In the past, I had used only an external hard drive for my backups. It worked great, and it backed up to folders, in a way that I could go to individual files in the backup. I decided that since I was on a laptop, I should be backing up wirelessly (so I don't have to keep it plugged in). After my first painfully long backup to my old Time Capsule, I realized the file was not a folder but a .sparsebundle file. What is this? How do I change it back?
I'm pretty sure you can't, and you wouldn't want to. The OS only bypasses the bundle for locally attached backup destinations.
- Direct attached storage (DAS) uses the HFS+ filesystem and /Backups.backupsdb folder structure
- Network attached storage (NAS) uses the sparse bundle format to embed a HFS+ filesystem on whatever filesystem that the NAS uses natively.
Time Machine's backup format plays some very interesting tricks with the Mac OS Extended filesystem that aren't really possible over a generic network storage volume. It's also optimized to minimize network traffic when files change. This speeds both backup, browsing and restore operations and minimizes the volume of data file changes on the NAS for small changes on the source disk.
In order to get TM to work over a network connection, it stores a disk image (in sparse bundle format) on the network server, and mounts that locally on the client. Since it's mounted locally, the client has full access to the filesystem and can play all of the necessary tricks.
So, without the .sparsebundle, you wouldn't be able to back up over the network since it optimizes the amount of data sent to the Time Capsule when a file changes as well as reduces the load on the Time Capsule to handle easier IO to the disk.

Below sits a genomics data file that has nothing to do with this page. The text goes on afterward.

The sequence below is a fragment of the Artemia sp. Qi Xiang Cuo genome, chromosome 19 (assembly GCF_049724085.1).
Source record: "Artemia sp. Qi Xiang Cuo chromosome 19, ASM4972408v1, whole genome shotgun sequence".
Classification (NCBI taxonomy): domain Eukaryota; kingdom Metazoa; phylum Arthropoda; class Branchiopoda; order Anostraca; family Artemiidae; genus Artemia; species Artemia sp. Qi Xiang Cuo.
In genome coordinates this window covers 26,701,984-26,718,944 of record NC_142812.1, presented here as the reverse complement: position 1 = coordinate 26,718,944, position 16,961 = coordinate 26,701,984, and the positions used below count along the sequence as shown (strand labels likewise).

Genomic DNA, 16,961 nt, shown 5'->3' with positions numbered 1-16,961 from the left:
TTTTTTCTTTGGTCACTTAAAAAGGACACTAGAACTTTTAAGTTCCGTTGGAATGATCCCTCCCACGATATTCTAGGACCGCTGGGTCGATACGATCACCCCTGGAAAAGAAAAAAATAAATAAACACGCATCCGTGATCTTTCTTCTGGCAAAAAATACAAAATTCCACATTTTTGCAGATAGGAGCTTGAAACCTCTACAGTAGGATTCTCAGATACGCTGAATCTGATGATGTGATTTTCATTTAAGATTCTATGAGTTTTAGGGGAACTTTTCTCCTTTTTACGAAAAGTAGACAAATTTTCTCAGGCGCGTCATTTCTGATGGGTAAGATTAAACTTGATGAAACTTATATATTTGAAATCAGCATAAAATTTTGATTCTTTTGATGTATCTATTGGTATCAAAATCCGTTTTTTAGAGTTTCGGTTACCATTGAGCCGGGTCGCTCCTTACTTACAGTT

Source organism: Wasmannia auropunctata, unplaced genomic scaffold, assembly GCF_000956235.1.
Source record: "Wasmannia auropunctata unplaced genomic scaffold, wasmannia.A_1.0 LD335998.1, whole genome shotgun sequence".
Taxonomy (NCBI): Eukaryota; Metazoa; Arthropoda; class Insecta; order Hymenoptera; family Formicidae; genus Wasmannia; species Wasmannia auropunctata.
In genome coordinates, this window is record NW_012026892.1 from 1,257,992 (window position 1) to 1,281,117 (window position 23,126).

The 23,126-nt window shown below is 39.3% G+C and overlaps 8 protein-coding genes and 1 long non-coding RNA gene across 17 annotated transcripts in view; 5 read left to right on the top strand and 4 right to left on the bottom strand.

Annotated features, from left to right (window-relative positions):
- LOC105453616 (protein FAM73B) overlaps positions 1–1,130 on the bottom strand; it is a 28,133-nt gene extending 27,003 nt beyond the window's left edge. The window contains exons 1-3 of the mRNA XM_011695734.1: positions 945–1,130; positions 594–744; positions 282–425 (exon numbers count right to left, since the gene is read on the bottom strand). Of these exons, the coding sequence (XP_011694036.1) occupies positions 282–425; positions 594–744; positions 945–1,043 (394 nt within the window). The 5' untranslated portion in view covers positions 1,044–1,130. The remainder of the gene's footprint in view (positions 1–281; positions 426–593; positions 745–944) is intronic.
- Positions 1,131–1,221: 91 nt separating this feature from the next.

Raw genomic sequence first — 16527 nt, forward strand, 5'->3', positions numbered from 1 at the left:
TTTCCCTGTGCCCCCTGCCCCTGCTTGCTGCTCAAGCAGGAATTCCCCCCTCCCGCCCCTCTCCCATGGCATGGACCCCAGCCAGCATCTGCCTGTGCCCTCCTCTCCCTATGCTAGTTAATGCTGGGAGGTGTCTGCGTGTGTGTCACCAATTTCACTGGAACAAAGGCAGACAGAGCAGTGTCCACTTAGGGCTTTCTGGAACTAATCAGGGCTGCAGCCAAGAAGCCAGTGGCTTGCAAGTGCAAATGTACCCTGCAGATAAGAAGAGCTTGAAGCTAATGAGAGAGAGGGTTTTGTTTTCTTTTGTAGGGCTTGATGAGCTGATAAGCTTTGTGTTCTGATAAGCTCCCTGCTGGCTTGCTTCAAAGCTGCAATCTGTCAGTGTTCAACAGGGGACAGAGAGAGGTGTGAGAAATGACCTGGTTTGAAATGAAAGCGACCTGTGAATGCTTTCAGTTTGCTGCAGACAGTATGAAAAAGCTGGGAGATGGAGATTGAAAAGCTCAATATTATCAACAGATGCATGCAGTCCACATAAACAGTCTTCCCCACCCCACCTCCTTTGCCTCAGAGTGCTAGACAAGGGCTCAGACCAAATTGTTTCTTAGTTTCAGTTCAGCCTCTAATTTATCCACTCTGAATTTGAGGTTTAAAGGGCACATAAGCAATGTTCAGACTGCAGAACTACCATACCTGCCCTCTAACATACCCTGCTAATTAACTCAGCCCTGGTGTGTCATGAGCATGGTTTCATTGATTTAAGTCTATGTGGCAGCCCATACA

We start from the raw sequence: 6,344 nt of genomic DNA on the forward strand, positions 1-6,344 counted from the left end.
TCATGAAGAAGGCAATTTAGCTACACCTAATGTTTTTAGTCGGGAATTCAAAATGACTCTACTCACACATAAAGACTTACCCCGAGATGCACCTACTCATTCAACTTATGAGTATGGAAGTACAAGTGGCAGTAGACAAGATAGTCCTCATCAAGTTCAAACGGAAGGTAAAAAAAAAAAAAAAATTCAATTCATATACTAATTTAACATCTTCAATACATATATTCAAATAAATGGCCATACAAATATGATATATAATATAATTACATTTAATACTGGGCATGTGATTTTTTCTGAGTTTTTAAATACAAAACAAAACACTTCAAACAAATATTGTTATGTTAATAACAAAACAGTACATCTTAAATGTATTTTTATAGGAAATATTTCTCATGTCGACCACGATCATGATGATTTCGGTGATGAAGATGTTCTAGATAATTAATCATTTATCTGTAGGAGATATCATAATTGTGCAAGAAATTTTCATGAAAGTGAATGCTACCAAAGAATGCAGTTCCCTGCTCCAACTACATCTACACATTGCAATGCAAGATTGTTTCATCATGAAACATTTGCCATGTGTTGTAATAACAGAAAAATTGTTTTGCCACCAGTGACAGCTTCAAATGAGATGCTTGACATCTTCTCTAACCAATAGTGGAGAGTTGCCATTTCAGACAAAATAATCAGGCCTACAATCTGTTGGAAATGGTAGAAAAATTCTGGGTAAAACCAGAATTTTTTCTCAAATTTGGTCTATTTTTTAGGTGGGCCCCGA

You can still mount the sparse bundle image on any OS X machine and navigate to files. The only drawback might be if you are using an OS that doesn't have a filesystem plug in for sparse bundle storage format.
A Sparsebundle is a disk image format introduced by Apple in OSX 10.5 as a method of effectively using space for backups on a disk. This is an expandable/retractable disk that will only take up as much room as the data inside of it up to a predefined limit (in the case of TM, the size of the partition). This also allows for incremental backups in which parts of a file can be layered on top of one another so you can perform a revisional history instead of replacing a file with a full new copy each and every time.
As for why, Apple reserves the right to have their proprietary backup tool save data under whichever format they think would work best. As such, they developed their own. At this time, there is no way to make Time Machine use a different format - you will have to use a different backup utility to achieve that.
I'm pretty sure Time Machine uses the .sparsebundle format only if you encrypt your backup.
You have two options if you want to be able to browse the contents of your backups. The first is to deselect the option to encrypt your backups. The second option, which I would recommend is to just double click on the .sparsebundle and let OS X mount it as a drive (you'll need the encryption password). That little bit of effort will get you what you want—you'll be able to browse the backups—without sacrificing security.
I formatted an external USB drive as
APFS Encrypted format, then I ran Timemachine backup. This produced a single sparse bundle file image, which I didn't like.
I went back, reformatted the same USB drive as
Mac OS Extended (Case-sensitive, Journaled, Encrypted) format and reran the Timemachine backup. This produced the
Backups.backupdb browsable folder structure that I prefer.